|Blood Kin by Ceridwen Dovey|
|Sunday, 12 October 2008 18:00|
Published by Penguin.
This remarkably wise, prize-winning first novel is about power. Although the setting is deliberately not identifiable (like Coetzee’s Waiting for the Barbarians), South African readers will find the kind of state power that Dovey depicts historically all too recognizable: it is illegitimate, brutal, and lacking gravitas or authority. The “earthly trappings … of people in power” (136) are everywhere, but those who exercise or resist power are presented in their private lives, stripped to their defecating, copulating and ruminating selves. And yet there is a beauty and freshness in the writing that kept me engrossed. The local effects are often delicate and subtle but they bear strongly on the novel’s themes, as when one woman remembers the cowries in her collection being “smooth and tight as a baby’s fist” (128).When the story opens, the President of an unnamed country has just been deposed (by a long-standing rebel group, as it turns out) but the novel turns away from the violence that might have happened in the streets to explore power through tortured personal relationships. Gendered power becomes the main focus of the narrative, and, in a move that will again be familiar to South African readers, the novel’s axiom is that despotic state power infects all human relationships. Dovey works as a fabulist, but the Jacobean family, marital and sexual relationships she creates are more than allegorical for they also have a capacity to impact causally on the state power that they reflect.
Dovey uses a small cast of characters, three of whom narrate in each section in alternating monologues. No character is identified by name, only by function or relationship. First we meet the President’s official portraitist, then his chef and then his barber – three men who have worked in intimate contact with the deposed President’s person, but not one of whom seems to know or care what the man has done in his public office. This means that in the aftermath of the coup their memories seem at first somewhat off-centre: the portraitist recalls how he would prepare his palette (and a little strangely, I thought, refers to jacaranda petals as being a “regal purple”), the chef remembers the seafood he would prepare for Sunday brunch, and the barber how he would pluck hair from his client’s ears and nose. But from the beginning these memories are also menacing; cruelty if not violence imbues the most mundane of activities and the atmosphere is one of dread. Gradually the reasons for such unease can be inferred as past seductions and treacheries enter the present story. In what will turn out to be a key set of mutual betrayals Dovey has the portraitist remember his last glimpse of his wife as he left her with the President in order to complete his painting of the man’s wife: “A night wind had come up full of sea salt, and her hair was being whipped around her head like a helicopter blade. She smiled at me strangely as if she knew something I didn’t. I turned to look back at her … and saw she’d taken out her pocket mirror and was applying lipstick, flicking her hair out of her face and mouth repeatedly. The President watched her from his deckchair, mesmerized” (52). Nothing is stated but treachery thickens the air. It is a measure of Dovey’s skill that disentangling the layers of duplicity, complicity, insight and self-protective blindness in this moment is as complex as it would be at the level of national politics.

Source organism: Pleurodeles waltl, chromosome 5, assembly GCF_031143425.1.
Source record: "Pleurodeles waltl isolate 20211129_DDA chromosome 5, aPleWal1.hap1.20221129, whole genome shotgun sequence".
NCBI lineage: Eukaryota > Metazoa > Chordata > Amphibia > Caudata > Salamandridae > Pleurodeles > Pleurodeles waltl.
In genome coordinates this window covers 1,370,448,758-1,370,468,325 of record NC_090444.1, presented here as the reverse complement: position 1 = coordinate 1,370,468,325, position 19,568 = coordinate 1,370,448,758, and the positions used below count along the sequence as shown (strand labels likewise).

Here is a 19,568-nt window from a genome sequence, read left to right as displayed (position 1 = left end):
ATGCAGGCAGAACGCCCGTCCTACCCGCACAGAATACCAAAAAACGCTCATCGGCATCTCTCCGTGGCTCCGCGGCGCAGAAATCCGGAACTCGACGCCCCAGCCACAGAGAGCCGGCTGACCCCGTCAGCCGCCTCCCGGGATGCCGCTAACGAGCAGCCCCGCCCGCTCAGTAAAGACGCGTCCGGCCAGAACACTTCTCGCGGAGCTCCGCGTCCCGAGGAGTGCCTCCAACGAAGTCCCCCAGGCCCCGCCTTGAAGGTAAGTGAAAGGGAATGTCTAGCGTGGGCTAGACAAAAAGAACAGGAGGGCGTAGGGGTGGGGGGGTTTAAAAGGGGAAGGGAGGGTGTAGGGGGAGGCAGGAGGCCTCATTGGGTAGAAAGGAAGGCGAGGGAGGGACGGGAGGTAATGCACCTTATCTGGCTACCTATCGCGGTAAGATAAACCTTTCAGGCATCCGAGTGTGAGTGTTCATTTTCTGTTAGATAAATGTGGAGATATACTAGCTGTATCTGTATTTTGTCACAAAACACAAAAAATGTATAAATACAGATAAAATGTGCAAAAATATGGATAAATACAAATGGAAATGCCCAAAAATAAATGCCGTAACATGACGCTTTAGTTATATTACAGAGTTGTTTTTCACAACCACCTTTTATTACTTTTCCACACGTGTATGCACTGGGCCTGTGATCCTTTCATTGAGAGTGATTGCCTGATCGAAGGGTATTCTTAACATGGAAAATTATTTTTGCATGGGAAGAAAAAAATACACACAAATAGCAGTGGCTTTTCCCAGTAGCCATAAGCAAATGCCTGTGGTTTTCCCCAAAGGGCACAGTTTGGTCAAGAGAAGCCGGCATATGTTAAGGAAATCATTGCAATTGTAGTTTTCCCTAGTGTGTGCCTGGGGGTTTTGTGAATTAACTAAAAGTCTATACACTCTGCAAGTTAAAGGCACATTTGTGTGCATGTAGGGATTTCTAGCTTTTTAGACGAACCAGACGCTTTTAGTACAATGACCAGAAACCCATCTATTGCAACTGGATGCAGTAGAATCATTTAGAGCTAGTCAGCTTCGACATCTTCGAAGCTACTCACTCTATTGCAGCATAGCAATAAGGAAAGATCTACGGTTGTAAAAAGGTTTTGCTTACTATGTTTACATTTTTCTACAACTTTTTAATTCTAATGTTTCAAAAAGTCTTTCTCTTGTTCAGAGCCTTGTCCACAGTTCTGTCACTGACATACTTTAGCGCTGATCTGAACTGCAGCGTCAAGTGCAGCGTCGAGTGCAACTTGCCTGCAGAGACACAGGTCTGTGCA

In the second section, three women – a wife, a lover and a daughter, but each playing more than one role – take over the narration. As with the men, their voices are not strongly individualized, partly so that their actions may reflect and repeat each other in unnerving ways. They too are kin and they are bound together in a web of complicity. But unlike the men, they are readier to acknowledge what is happening. As the new rulers move into the city palace the new President’s wife (and the barber’s dead brother’s fiancée) wonders about “badness” and contamination, remembering too how wild flowers grew on the rubbish tips of her childhood, masking “the stink with their fragrance” (84). The portraitist’s wife, who comes from the other end of the social scale and who relishes the deceptions entailed in her work as a “food beautician” (10), thinks that “most of the time you can only guess what – if anything – other people are getting up to, but in those few months [of being heavily pregnant] … you know everybody knows what you did” (95). Even here, however, the woman’s honesty with herself about what her belly exposes is not complete, as the climax of the brief final section – which is sudden, surprising and wholly fitting – reveals.
The end is abrupt and bloody but in it is a grain of hope as Dovey allows each of her male characters to reach a suitable, rather than a determined, end: one rises above himself and exacts retribution; one is made to confront what he had masked in sentiment; one takes over in a smooth transition of power. Each woman, perhaps inevitably in such a context, shares the fate of her man, although this world has not always made it easy to tell which man that will be.
This remarkable novel’s exploration of power is as apposite and disturbing as it should be. It is also fresh and original. Blood Kin has already attained international recognition as a thought-provoking and compelling work (TLS 1.8.2008). It richly deserves and repays such attention.